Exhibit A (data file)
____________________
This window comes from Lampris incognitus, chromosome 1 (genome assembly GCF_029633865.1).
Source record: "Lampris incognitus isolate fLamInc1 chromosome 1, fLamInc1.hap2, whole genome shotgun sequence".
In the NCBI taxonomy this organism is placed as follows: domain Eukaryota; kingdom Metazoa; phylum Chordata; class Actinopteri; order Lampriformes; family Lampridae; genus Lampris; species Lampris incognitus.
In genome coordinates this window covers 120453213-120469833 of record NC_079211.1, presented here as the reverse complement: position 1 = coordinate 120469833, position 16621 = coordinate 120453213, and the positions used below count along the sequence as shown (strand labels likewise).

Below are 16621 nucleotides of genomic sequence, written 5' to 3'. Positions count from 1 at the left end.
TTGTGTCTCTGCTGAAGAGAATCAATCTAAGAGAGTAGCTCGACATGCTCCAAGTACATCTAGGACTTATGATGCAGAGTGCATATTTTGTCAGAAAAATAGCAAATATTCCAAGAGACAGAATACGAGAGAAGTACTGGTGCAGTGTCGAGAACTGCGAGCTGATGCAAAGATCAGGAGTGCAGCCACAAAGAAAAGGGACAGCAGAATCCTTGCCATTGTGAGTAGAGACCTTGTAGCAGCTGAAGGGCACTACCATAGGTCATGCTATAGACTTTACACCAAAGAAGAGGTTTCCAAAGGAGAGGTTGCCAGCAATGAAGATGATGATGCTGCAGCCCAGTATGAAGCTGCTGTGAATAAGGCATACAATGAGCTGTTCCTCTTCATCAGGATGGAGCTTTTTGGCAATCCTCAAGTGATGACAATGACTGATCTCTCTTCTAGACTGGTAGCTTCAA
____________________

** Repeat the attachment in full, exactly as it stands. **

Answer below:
This window comes from Lampris incognitus, chromosome 1 (genome assembly GCF_029633865.1).
Source record: "Lampris incognitus isolate fLamInc1 chromosome 1, fLamInc1.hap2, whole genome shotgun sequence".
In the NCBI taxonomy this organism is placed as follows: domain Eukaryota; kingdom Metazoa; phylum Chordata; class Actinopteri; order Lampriformes; family Lampridae; genus Lampris; species Lampris incognitus.
In genome coordinates this window covers 120453213-120469833 of record NC_079211.1, presented here as the reverse complement: position 1 = coordinate 120469833, position 16621 = coordinate 120453213, and the positions used below count along the sequence as shown (strand labels likewise).

Below are 16621 nucleotides of genomic sequence, written 5' to 3'. Positions count from 1 at the left end.
TTGTGTCTCTGCTGAAGAGAATCAATCTAAGAGAGTAGCTCGACATGCTCCAAGTACATCTAGGACTTATGATGCAGAGTGCATATTTTGTCAGAAAAATAGCAAATATTCCAAGAGACAGAATACGAGAGAAGTACTGGTGCAGTGTCGAGAACTGCGAGCTGATGCAAAGATCAGGAGTGCAGCCACAAAGAAAAGGGACAGCAGAATCCTTGCCATTGTGAGTAGAGACCTTGTAGCAGCTGAAGGGCACTACCATAGGTCATGCTATAGACTTTACACCAAAGAAGAGGTTTCCAAAGGAGAGGTTGCCAGCAATGAAGATGATGATGCTGCAGCCCAGTATGAAGCTGCTGTGAATAAGGCATACAATGAGCTGTTCCTCTTCATCAGGATGGAGCTTTTTGGCAATCCTCAAGTGATGACAATGACTGATCTCTCTTCTAGACTGGTAGCTTCAA